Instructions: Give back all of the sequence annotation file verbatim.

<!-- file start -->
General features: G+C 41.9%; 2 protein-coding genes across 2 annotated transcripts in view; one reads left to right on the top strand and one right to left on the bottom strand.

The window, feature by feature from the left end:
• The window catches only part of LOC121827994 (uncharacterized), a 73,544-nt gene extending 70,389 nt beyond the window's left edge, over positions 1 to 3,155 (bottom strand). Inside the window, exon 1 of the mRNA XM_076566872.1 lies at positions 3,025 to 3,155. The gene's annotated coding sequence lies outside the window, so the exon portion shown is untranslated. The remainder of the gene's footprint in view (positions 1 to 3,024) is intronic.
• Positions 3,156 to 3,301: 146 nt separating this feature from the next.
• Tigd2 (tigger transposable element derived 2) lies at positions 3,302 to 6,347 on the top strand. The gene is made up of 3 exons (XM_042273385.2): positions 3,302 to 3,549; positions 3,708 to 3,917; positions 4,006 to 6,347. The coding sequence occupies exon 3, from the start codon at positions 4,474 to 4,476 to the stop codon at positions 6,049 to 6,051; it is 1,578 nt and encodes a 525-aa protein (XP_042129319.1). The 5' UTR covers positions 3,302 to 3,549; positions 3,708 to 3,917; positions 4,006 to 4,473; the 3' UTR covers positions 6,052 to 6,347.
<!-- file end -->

General features: G+C 41.9%; 2 protein-coding genes across 2 annotated transcripts in view; one reads left to right on the top strand and one right to left on the bottom strand.

The window, feature by feature from the left end:
• The window catches only part of LOC121827994 (uncharacterized), a 73,544-nt gene extending 70,389 nt beyond the window's left edge, over positions 1 to 3,155 (bottom strand). Inside the window, exon 1 of the mRNA XM_076566872.1 lies at positions 3,025 to 3,155. The gene's annotated coding sequence lies outside the window, so the exon portion shown is untranslated. The remainder of the gene's footprint in view (positions 1 to 3,024) is intronic.
• Positions 3,156 to 3,301: 146 nt separating this feature from the next.
• Tigd2 (tigger transposable element derived 2) lies at positions 3,302 to 6,347 on the top strand. The gene is made up of 3 exons (XM_042273385.2): positions 3,302 to 3,549; positions 3,708 to 3,917; positions 4,006 to 6,347. The coding sequence occupies exon 3, from the start codon at positions 4,474 to 4,476 to the stop codon at positions 6,049 to 6,051; it is 1,578 nt and encodes a 525-aa protein (XP_042129319.1). The 5' UTR covers positions 3,302 to 3,549; positions 3,708 to 3,917; positions 4,006 to 4,473; the 3' UTR covers positions 6,052 to 6,347.